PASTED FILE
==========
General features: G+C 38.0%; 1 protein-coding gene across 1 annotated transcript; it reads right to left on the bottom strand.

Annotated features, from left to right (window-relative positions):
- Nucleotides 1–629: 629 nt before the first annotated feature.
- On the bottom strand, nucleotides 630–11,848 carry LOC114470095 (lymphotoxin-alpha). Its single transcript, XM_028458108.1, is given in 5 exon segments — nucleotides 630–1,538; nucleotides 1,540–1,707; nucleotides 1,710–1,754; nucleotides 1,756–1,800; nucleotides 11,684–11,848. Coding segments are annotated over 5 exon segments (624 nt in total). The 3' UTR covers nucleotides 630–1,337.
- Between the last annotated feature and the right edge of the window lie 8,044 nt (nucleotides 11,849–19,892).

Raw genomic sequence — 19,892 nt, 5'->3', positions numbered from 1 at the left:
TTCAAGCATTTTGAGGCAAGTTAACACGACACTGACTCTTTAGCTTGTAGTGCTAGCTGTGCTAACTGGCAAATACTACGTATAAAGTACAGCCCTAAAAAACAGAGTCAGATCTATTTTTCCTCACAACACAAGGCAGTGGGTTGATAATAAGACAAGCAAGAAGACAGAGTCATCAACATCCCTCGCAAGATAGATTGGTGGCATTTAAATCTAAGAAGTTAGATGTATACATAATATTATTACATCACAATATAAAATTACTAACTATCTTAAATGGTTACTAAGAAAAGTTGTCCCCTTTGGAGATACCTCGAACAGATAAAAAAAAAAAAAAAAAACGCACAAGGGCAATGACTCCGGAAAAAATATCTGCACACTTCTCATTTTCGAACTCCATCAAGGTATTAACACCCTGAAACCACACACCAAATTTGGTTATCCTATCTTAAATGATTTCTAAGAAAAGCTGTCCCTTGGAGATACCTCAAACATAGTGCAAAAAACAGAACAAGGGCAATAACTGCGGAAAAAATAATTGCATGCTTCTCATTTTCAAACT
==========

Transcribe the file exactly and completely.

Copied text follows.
General features: G+C 38.0%; 1 protein-coding gene across 1 annotated transcript; it reads right to left on the bottom strand.

Annotated features, from left to right (window-relative positions):
- Nucleotides 1–629: 629 nt before the first annotated feature.
- On the bottom strand, nucleotides 630–11,848 carry LOC114470095 (lymphotoxin-alpha). Its single transcript, XM_028458108.1, is given in 5 exon segments — nucleotides 630–1,538; nucleotides 1,540–1,707; nucleotides 1,710–1,754; nucleotides 1,756–1,800; nucleotides 11,684–11,848. Coding segments are annotated over 5 exon segments (624 nt in total). The 3' UTR covers nucleotides 630–1,337.
- Between the last annotated feature and the right edge of the window lie 8,044 nt (nucleotides 11,849–19,892).

Raw genomic sequence — 19,892 nt, 5'->3', positions numbered from 1 at the left:
TTCAAGCATTTTGAGGCAAGTTAACACGACACTGACTCTTTAGCTTGTAGTGCTAGCTGTGCTAACTGGCAAATACTACGTATAAAGTACAGCCCTAAAAAACAGAGTCAGATCTATTTTTCCTCACAACACAAGGCAGTGGGTTGATAATAAGACAAGCAAGAAGACAGAGTCATCAACATCCCTCGCAAGATAGATTGGTGGCATTTAAATCTAAGAAGTTAGATGTATACATAATATTATTACATCACAATATAAAATTACTAACTATCTTAAATGGTTACTAAGAAAAGTTGTCCCCTTTGGAGATACCTCGAACAGATAAAAAAAAAAAAAAAAAACGCACAAGGGCAATGACTCCGGAAAAAATATCTGCACACTTCTCATTTTCGAACTCCATCAAGGTATTAACACCCTGAAACCACACACCAAATTTGGTTATCCTATCTTAAATGATTTCTAAGAAAAGCTGTCCCTTGGAGATACCTCAAACATAGTGCAAAAAACAGAACAAGGGCAATAACTGCGGAAAAAATAATTGCATGCTTCTCATTTTCAAACT